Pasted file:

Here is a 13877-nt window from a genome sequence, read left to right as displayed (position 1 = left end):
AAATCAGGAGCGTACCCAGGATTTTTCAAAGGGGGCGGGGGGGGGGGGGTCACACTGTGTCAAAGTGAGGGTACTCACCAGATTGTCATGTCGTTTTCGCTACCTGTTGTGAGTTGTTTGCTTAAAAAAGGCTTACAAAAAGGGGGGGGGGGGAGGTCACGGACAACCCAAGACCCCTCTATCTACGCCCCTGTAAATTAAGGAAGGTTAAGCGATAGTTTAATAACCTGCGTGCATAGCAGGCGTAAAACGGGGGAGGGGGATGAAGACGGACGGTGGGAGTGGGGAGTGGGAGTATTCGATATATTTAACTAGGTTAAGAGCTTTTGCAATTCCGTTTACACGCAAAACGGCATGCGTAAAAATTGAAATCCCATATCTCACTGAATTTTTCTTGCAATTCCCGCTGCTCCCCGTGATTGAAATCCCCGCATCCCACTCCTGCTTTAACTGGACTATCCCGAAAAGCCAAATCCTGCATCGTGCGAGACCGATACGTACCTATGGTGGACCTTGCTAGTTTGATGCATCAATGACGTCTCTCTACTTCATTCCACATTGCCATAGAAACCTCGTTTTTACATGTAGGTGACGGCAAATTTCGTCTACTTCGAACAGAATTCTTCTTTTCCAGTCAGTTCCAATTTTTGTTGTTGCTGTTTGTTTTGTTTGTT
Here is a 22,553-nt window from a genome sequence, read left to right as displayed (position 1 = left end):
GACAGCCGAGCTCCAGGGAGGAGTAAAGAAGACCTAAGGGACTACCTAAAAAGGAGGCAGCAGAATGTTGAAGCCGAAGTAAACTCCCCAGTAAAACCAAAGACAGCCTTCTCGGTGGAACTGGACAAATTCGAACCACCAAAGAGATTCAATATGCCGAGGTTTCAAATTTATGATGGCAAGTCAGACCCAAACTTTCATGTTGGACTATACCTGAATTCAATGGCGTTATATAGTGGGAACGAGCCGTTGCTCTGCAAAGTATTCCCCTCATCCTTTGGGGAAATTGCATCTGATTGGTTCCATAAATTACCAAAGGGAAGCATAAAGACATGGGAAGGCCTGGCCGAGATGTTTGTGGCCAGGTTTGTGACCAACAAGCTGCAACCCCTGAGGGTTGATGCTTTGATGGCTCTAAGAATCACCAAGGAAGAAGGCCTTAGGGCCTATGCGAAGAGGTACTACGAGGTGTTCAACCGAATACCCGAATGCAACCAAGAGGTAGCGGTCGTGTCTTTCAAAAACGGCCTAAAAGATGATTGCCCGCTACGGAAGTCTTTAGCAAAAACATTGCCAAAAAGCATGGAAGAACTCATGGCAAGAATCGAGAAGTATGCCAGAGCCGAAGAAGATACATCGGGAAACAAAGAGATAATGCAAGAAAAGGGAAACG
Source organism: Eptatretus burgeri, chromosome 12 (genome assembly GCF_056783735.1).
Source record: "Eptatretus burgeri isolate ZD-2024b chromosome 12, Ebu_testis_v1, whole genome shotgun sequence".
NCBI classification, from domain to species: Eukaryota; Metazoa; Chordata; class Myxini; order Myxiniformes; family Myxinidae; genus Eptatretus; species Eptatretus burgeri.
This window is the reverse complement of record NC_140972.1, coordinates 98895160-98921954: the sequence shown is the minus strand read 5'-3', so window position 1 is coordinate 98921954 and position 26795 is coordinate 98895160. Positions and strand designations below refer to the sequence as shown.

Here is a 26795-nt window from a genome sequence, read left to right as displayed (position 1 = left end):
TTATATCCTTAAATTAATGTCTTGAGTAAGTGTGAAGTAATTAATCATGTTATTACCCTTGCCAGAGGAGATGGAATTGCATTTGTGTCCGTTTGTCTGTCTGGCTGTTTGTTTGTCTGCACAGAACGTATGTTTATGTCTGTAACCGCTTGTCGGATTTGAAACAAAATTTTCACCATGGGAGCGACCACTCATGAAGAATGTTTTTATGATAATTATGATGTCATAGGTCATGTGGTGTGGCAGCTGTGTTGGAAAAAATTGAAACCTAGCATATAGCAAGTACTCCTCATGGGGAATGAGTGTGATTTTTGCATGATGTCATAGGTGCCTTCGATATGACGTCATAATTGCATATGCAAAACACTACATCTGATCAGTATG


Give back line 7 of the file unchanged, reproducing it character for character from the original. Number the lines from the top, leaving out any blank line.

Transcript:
NCBI classification, from domain to species: Eukaryota; Metazoa; Chordata; class Myxini; order Myxiniformes; family Myxinidae; genus Eptatretus; species Eptatretus burgeri.